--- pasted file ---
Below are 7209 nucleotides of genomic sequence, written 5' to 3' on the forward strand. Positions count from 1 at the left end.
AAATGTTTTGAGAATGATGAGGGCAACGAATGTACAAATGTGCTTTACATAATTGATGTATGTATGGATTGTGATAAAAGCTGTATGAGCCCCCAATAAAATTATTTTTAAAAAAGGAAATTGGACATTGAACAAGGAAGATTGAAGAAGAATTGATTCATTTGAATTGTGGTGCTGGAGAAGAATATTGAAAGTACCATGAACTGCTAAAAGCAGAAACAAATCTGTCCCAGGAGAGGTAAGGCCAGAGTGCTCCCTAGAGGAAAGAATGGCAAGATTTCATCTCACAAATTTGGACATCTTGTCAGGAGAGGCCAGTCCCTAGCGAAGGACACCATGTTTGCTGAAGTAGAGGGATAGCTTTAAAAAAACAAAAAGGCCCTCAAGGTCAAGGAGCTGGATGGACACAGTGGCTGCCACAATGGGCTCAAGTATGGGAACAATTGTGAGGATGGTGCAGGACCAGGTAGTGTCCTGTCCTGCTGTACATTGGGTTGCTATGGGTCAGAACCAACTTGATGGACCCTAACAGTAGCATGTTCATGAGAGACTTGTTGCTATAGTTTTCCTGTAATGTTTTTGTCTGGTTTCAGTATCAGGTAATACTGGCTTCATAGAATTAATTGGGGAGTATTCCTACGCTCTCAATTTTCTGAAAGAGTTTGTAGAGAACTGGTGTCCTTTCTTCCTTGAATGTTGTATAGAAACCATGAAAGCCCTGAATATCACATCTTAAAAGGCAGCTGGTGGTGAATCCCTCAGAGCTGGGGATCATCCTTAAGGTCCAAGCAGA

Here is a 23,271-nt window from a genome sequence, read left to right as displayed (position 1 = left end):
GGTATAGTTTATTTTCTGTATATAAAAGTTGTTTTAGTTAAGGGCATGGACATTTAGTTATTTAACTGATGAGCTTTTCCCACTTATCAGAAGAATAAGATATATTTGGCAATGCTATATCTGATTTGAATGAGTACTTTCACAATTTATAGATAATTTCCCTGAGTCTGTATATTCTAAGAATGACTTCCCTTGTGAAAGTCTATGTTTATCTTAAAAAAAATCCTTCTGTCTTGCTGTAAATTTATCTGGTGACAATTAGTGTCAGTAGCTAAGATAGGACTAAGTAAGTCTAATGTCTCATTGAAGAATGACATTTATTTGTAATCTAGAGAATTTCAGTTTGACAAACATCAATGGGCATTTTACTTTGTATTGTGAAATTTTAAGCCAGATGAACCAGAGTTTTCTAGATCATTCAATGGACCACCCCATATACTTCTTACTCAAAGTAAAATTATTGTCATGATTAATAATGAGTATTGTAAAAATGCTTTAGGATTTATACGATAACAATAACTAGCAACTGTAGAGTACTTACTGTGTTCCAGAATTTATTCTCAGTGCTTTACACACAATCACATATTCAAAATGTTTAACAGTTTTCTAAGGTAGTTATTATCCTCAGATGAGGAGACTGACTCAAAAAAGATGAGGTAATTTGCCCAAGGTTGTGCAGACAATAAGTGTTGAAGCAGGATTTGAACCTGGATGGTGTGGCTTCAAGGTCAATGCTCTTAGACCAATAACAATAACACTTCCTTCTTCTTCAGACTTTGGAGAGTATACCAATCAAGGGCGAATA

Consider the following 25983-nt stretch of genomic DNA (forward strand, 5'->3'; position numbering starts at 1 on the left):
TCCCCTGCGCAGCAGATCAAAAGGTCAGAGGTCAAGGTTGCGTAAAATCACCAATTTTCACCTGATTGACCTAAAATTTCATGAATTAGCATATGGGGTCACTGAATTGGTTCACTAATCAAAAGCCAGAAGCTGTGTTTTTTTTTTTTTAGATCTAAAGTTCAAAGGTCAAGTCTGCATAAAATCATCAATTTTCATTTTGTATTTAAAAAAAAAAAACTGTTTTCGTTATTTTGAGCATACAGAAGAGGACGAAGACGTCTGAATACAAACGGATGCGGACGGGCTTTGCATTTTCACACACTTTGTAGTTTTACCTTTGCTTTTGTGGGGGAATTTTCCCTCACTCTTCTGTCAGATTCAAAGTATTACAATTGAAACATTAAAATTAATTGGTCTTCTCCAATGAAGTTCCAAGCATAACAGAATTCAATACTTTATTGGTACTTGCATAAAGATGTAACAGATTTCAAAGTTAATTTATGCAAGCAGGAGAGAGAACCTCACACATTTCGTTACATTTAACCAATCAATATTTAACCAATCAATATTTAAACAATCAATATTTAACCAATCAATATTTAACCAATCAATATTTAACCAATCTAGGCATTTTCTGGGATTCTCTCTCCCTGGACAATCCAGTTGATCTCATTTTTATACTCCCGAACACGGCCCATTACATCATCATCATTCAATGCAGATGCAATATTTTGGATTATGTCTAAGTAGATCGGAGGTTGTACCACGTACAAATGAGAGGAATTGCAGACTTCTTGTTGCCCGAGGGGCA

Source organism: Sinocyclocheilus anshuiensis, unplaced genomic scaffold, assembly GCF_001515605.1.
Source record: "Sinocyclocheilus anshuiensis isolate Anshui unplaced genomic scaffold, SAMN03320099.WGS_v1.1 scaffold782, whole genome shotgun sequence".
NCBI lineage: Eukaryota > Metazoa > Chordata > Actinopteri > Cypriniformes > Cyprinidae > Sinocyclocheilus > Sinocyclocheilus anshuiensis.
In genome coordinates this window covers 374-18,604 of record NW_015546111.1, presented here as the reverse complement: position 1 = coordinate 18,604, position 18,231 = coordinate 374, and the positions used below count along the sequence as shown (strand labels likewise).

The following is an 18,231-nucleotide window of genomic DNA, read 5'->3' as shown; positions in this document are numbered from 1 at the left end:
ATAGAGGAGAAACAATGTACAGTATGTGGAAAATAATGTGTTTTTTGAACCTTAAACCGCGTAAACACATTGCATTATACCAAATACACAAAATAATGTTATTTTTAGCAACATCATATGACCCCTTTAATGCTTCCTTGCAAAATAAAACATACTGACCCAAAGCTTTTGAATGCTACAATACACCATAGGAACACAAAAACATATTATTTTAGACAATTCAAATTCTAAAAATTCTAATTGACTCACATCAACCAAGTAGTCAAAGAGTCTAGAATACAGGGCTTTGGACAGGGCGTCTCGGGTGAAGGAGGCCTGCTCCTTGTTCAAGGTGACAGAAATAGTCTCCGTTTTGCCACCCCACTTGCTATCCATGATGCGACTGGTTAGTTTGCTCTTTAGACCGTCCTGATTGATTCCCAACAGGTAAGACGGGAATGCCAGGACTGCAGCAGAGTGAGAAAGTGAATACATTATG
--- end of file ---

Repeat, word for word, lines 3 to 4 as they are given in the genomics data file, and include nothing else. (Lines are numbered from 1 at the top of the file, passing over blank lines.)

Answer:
Here is a 23,271-nt window from a genome sequence, read left to right as displayed (position 1 = left end):
GGTATAGTTTATTTTCTGTATATAAAAGTTGTTTTAGTTAAGGGCATGGACATTTAGTTATTTAACTGATGAGCTTTTCCCACTTATCAGAAGAATAAGATATATTTGGCAATGCTATATCTGATTTGAATGAGTACTTTCACAATTTATAGATAATTTCCCTGAGTCTGTATATTCTAAGAATGACTTCCCTTGTGAAAGTCTATGTTTATCTTAAAAAAAATCCTTCTGTCTTGCTGTAAATTTATCTGGTGACAATTAGTGTCAGTAGCTAAGATAGGACTAAGTAAGTCTAATGTCTCATTGAAGAATGACATTTATTTGTAATCTAGAGAATTTCAGTTTGACAAACATCAATGGGCATTTTACTTTGTATTGTGAAATTTTAAGCCAGATGAACCAGAGTTTTCTAGATCATTCAATGGACCACCCCATATACTTCTTACTCAAAGTAAAATTATTGTCATGATTAATAATGAGTATTGTAAAAATGCTTTAGGATTTATACGATAACAATAACTAGCAACTGTAGAGTACTTACTGTGTTCCAGAATTTATTCTCAGTGCTTTACACACAATCACATATTCAAAATGTTTAACAGTTTTCTAAGGTAGTTATTATCCTCAGATGAGGAGACTGACTCAAAAAAGATGAGGTAATTTGCCCAAGGTTGTGCAGACAATAAGTGTTGAAGCAGGATTTGAACCTGGATGGTGTGGCTTCAAGGTCAATGCTCTTAGACCAATAACAATAACACTTCCTTCTTCTTCAGACTTTGGAGAGTATACCAATCAAGGGCGAATA